Feminist Family Theory
Feminist family theory has its roots in the feminist movement. Feminism can be defined as the search for rights, opportunities, and identities women believe they deserve (Thomas 2000). Feminism in the United States might be said to have begun with the Seneca Falls Convention in 1848. Elizabeth Cady Stanton and Susan B. Anthony fought for the right to vote, a battle that was not won until ratification of the Nineteenth Amendment to the U.S. Constitution in 1920.
Often we see that several extreme philosophies are presented, and after a time, a middle ground is reached that incorporates elements of each philosophy but is not as extreme as any individual one. This is ...view middle of the document...
When male power dominates families, they said, males benefit but females do not, thus leading to two types of marriages. Feminist family theorists recognized that male power and dominance were the result of socialization and challenged the concept that male power was natural and inevitable, as suggested in structural functionalism. Feminist scholars examined how the family was influenced by social institutions and politics and how it was affected by the wider system of social norms.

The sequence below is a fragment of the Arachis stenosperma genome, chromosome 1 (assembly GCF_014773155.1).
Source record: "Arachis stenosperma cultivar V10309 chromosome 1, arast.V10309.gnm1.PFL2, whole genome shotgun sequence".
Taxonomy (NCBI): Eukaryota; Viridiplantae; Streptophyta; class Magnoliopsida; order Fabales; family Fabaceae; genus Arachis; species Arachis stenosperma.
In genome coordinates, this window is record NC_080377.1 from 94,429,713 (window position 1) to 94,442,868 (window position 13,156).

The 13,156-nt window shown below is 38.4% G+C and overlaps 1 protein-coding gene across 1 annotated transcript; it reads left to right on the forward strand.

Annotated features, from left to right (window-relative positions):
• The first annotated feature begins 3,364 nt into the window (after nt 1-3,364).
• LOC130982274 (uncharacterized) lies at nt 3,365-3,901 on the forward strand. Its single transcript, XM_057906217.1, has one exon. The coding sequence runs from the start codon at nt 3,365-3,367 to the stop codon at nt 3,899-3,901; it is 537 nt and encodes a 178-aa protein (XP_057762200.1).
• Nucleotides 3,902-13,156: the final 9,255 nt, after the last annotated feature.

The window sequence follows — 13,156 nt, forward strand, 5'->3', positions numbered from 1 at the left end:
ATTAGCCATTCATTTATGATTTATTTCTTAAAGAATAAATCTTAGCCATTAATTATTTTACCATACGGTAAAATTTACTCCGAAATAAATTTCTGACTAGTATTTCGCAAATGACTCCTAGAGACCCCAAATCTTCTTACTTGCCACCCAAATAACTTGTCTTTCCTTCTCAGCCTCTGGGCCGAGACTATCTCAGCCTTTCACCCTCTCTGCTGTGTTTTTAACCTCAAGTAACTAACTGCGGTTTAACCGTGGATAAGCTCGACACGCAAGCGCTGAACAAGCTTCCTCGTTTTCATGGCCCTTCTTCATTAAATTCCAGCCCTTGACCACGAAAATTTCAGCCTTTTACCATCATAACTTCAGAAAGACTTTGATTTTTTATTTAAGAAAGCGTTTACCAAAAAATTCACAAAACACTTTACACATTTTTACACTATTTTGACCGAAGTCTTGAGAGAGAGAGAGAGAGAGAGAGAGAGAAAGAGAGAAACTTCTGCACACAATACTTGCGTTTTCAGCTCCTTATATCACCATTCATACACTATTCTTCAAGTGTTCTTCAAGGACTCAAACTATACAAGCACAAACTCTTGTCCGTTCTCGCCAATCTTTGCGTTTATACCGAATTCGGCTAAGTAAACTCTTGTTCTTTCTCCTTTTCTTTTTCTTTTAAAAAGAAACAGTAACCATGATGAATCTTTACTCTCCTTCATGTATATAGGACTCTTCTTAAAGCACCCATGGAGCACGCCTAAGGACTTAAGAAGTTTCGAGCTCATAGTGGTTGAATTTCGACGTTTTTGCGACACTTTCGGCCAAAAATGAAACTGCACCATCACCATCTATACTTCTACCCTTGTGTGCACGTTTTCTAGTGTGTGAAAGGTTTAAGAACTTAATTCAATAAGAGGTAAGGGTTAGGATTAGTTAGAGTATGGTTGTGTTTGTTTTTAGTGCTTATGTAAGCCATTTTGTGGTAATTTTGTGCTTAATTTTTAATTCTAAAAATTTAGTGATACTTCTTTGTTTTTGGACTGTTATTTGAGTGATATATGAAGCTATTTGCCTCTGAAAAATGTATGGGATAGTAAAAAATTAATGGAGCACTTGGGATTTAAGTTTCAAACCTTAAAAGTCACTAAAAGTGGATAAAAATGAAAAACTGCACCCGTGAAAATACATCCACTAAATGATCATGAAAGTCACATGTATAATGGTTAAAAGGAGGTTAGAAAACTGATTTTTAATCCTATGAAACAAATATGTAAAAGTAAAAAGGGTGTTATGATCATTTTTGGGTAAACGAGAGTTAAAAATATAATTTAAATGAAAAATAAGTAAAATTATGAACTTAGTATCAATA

Feminist understanding was furthered in the 1980s by the groundbreaking work of Carol Gilligan, who analyzed the psychological and internal development of women’s sense of self as being different from that of men’s. In her book, In a Different Voice, Gilligan (1982) explored how women defined their identities and understood reality through relationships, particularly intimate relationships. Their experiences must be taken into account in the analysis of their development, she noted, particularly as they internalized their senses of self and their moral codes. She further clarified that, for women, nonviolence and caring for others dominated their views of justice and equality.
In the 1990s, feminist scholars sought to combine both the societal and individual perspectives of oppression, paving the way for a third wave of feminism, which is still a work in progress. This perspective focused on the multiple forms of oppressions. A “matrix of domination” (Hill Collins 1998) could include oppression based on gender, class, race, ethnicity, sexual orientation, religion, or physical ability. For example, although all women experience relatively less status than men, White women experience relatively more status than women of color, middle-class women have more status than poor women, and heterosexual women have more status than lesbian or bisexual women.
Feminist family theorists begin with the question “What is the perspective of women?” Other theories have investigated the...